Caesarean section on maternal request : Personality, fear of childbirth and signs of depression among first-time mothers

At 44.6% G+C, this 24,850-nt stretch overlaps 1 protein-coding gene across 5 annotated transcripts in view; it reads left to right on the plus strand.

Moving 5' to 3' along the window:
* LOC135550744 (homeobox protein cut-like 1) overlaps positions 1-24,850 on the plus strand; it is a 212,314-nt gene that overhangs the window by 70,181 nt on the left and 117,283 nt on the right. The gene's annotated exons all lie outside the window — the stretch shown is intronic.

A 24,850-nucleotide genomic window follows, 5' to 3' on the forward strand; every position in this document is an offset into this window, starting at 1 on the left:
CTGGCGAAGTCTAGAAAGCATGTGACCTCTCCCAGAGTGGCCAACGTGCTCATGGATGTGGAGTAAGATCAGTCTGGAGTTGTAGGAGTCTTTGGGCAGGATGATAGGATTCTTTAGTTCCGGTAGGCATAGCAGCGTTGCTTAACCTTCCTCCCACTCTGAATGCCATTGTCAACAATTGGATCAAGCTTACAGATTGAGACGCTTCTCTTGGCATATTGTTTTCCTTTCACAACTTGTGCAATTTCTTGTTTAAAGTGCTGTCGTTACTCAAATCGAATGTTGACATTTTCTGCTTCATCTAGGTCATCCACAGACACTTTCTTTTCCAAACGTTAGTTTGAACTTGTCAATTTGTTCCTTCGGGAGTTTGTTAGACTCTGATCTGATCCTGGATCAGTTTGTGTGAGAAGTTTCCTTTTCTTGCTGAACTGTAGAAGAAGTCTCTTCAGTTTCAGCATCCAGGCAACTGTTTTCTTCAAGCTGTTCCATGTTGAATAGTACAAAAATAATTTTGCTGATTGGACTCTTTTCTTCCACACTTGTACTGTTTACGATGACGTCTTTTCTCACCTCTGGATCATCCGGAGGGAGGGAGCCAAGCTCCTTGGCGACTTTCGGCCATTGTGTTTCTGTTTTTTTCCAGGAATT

Abstract: Aim The overall aim of this thesis was to study healthy first-time mothers requesting and undergoing an elective caesarean section (CS) and to compare these to healthy first-time mothers planning a vaginal delivery. The focus was socio-demographic factors, personality, depression, expectations and experience of birth. Sample The cohort consisted in total of 558 healthy first time-mothers. Participants were recruited to the trial in late pregnancy and divided into three different groups; women requesting CS in the absence of medical or obstetrical indication, women having an elective CS on indication breech presentation and women planning a vaginal delivery. The focus in this thesis has mainly been to compare two of the groups, namely women requesting a CS and women planning a vaginal birth. Method The participants completed four different self-assessment questionnaires. At inclusion, they received the first questionnaires concerning socio-demographic background, self-estimated health and family planning, and a personality inventory, Karolinska Scales of Personality (KSP) and a questionnaire revealing their expectancies on the forthcoming delivery, Wijma Delivery Expectancy/Experience Questionnaire (W-DEQ). At two days postpartum, they were given a questionnaire concerning initiation of breastfeeding, self-estimation of pain and experience of the delivery. At three months after birth, they received a posted questionnaire concerning breastfeeding, sexual life, experience of birth (W-DEQ) and a questionnaire measuring signs of depression, Edinburgh Postnatal Depression Scale (EPDS). At nine months after birth, they received the last questionnaires concerning breastfeeding, sexual life, birth experience, health and the personality inventory (KSP). Results A significant difference in age was found between the CS and the vaginal group (mean age 33.9 yrs vs.30.8). Analysis of personality traits showed that the subscales Monotony Avoidance and Socialization differed between women requesting CS and women planning a vaginal delivery. It was found that both groups increased their Impulsivity scores and women in CS group lowered their Detachment scores from late pregnancy to nine months after birth. Women requesting CS experienced their health as poorer compared to women planning a vaginal birth and were more often planning for one child only. They often reported anxiety for lack of support during labour, for loss of control and concern for fetal injury/death. At three months after birth they were breastfeeding to a lesser extent than women planning a vaginal delivery. There were no differences in signs of postpartum depression between the groups three months after birth. Mothers requesting a CS had more negative expectancies of a vaginal delivery and 43% in this group showed a clinically significant fear of delivery. Conclusion Women requesting a CS in the absence of obstetric/medical indication differ in several aspects from those who plan a vaginal delivery. This finding highlights the need for an individual response to a request for CS where obstetricians very carefully weigh and balance outcomes in different ways. For any decision, factors such as age, family plans for the future, psychological factors and medical risks both in CS and in planned vaginal delivery must be considered.
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